Guest post: At the pinnacle of privilege all these years

Originally a comment by iknklast on Those theorists whose lives are most directly affected.

I hate the idea of no longer calling myself a feminist, but I also hate the idea of being associated with this brand of repressive ideology. Maybe we just need to invent a term that can let people know we stand for equality without having to take on all this baggage.

I am also white and feminist; I suffered my entire life (and still do) from the whims of people who believe that gender is essential, and that I therefore am some sort of grotesque mutant who isn’t a woman at all – but not a man, either, because reasons. As a teenager, I was forced into high heels, make up, and dresses. We were not allowed to wear anything but dresses to school until I was a freshman in high school, and even then, it had to be “pant suits” with matching tops and pants. When I was a senior, they finally (grudgingly) allowed girls to wear jeans, which the guys had been wearing all along. I was required to take Home Ec, and was discouraged from taking Calculus or Economics, for which I had to wait until college. I was shuffled into the slow Biology class because that was all I could take that didn’t conflict with honors English (the assumption being that, since girls are good at English and boys are good at Science, you wouldn’t have people who were eligible for both classes…in fact, my entire honors English class was filled with people who qualified for both, but none of us could stand the pain of going back through this is a noun, this is a verb, see John run, which is the noun which is the verb…).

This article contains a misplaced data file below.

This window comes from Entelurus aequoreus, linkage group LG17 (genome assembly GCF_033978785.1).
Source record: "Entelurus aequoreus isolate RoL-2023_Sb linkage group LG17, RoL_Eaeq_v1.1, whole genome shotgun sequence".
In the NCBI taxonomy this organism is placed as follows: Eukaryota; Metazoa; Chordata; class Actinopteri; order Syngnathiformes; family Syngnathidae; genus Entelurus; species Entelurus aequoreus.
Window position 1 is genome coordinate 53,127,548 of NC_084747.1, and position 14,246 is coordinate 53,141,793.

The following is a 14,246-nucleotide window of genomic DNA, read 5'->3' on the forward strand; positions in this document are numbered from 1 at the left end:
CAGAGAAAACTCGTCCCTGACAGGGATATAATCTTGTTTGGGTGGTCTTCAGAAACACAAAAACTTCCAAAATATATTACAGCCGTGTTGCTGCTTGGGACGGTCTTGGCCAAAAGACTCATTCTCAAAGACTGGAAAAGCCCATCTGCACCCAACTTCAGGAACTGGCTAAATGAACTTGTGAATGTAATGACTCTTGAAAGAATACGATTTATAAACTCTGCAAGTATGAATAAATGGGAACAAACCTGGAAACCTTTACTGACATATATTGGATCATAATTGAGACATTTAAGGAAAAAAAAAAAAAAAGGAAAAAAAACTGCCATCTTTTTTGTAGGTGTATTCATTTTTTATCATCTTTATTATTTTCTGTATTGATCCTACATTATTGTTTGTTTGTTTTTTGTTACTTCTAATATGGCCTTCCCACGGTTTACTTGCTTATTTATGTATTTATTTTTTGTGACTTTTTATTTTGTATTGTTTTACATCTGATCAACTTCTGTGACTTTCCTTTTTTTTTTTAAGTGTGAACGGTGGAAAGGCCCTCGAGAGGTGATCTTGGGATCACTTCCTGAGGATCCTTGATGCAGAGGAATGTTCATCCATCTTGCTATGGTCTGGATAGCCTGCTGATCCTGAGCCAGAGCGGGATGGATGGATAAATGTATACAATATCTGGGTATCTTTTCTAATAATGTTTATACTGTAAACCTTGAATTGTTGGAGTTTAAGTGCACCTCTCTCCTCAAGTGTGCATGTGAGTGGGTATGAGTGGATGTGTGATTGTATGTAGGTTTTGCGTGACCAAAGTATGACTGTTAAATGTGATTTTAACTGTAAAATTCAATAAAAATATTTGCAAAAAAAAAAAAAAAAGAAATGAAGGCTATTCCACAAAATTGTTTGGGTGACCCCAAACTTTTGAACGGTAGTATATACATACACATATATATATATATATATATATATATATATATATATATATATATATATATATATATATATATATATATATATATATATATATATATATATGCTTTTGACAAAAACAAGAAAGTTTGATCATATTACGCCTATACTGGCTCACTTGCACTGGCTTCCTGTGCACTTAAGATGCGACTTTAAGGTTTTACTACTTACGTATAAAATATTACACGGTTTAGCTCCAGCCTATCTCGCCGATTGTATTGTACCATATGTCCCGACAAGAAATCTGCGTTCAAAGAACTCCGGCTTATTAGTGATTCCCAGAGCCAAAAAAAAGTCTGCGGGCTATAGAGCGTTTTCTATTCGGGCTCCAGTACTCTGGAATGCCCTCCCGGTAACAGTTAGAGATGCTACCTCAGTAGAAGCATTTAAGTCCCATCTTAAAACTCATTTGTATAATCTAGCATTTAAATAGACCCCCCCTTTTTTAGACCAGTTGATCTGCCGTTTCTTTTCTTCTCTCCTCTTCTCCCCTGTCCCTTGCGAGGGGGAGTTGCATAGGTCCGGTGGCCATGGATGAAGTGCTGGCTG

I have been beaten for being insufficiently female, for reading the wrong books, taking the wrong classes, thinking the wrong thoughts. I was vilified and pressured until eventually I found someone and got married, more to prove that I was a woman than out of love (I realize that now; I didn’t then). He (my ex) was getting married to prove he wasn’t gay (he was). It was a marriage doomed, and would never have happened if I hadn’t been put into the spot of being expected to “prove” I was a woman, and he hadn’t been put in the spot of being expected to “prove” he was a man.

The young feminists doing all this screaming have no concept of what the earlier feminists went through to gain these rights, and they don’t really care, because they have convinced themselves that these rights were only gained for white, cis-hetero women. Not true – they apply to all women, even those, like my mother, who would rather die than make use of most of these rights.

Now, I find out in the declining years of my life that I have lived at the pinnacle of privilege all these years, a pinnacle apparently even higher than that of the rich white males who just took health care away from millions and continue to do everything they can to make choice an impossible option.

16 Responses to “Guest post: At the pinnacle of privilege all these years”